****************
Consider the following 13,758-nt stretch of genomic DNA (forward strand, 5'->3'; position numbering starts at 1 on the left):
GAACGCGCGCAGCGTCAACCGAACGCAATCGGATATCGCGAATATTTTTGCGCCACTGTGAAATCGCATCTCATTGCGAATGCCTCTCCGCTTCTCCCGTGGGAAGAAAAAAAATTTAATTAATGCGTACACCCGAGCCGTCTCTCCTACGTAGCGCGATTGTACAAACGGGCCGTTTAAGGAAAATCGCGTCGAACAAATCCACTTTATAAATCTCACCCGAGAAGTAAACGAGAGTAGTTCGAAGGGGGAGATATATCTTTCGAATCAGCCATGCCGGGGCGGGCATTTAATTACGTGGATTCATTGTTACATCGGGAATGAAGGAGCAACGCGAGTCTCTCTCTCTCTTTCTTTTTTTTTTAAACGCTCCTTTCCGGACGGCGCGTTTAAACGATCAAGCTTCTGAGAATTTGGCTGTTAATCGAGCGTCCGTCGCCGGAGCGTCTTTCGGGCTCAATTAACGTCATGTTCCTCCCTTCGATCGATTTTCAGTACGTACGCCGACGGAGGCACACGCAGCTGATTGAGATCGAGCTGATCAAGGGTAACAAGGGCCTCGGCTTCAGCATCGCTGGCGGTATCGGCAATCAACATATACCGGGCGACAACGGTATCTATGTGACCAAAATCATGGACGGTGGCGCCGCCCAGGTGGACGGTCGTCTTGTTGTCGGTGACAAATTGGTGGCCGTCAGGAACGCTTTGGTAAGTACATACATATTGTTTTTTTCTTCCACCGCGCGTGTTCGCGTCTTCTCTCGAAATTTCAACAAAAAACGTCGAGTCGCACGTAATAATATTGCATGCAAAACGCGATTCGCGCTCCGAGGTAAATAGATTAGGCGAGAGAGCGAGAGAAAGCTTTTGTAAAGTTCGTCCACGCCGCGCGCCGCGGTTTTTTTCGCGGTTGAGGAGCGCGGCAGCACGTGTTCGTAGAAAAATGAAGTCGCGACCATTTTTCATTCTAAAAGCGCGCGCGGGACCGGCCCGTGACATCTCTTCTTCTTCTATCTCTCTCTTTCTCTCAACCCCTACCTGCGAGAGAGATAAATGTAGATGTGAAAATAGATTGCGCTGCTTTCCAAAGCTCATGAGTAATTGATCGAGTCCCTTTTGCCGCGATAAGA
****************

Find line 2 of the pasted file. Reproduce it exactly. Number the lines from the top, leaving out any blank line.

GAACGCGCGCAGCGTCAACCGAACGCAATCGGATATCGCGAATATTTTTGCGCCACTGTGAAATCGCATCTCATTGCGAATGCCTCTCCGCTTCTCCCGTGGGAAGAAAAAAAATTTAATTAATGCGTACACCCGAGCCGTCTCTCCTACGTAGCGCGATTGTACAAACGGGCCGTTTAAGGAAAATCGCGTCGAACAAATCCACTTTATAAATCTCACCCGAGAAGTAAACGAGAGTAGTTCGAAGGGGGAGATATATCTTTCGAATCAGCCATGCCGGGGCGGGCATTTAATTACGTGGATTCATTGTTACATCGGGAATGAAGGAGCAACGCGAGTCTCTCTCTCTCTTTCTTTTTTTTTTAAACGCTCCTTTCCGGACGGCGCGTTTAAACGATCAAGCTTCTGAGAATTTGGCTGTTAATCGAGCGTCCGTCGCCGGAGCGTCTTTCGGGCTCAATTAACGTCATGTTCCTCCCTTCGATCGATTTTCAGTACGTACGCCGACGGAGGCACACGCAGCTGATTGAGATCGAGCTGATCAAGGGTAACAAGGGCCTCGGCTTCAGCATCGCTGGCGGTATCGGCAATCAACATATACCGGGCGACAACGGTATCTATGTGACCAAAATCATGGACGGTGGCGCCGCCCAGGTGGACGGTCGTCTTGTTGTCGGTGACAAATTGGTGGCCGTCAGGAACGCTTTGGTAAGTACATACATATTGTTTTTTTCTTCCACCGCGCGTGTTCGCGTCTTCTCTCGAAATTTCAACAAAAAACGTCGAGTCGCACGTAATAATATTGCATGCAAAACGCGATTCGCGCTCCGAGGTAAATAGATTAGGCGAGAGAGCGAGAGAAAGCTTTTGTAAAGTTCGTCCACGCCGCGCGCCGCGGTTTTTTTCGCGGTTGAGGAGCGCGGCAGCACGTGTTCGTAGAAAAATGAAGTCGCGACCATTTTTCATTCTAAAAGCGCGCGCGGGACCGGCCCGTGACATCTCTTCTTCTTCTATCTCTCTCTTTCTCTCAACCCCTACCTGCGAGAGAGATAAATGTAGATGTGAAAATAGATTGCGCTGCTTTCCAAAGCTCATGAGTAATTGATCGAGTCCCTTTTGCCGCGATAAGA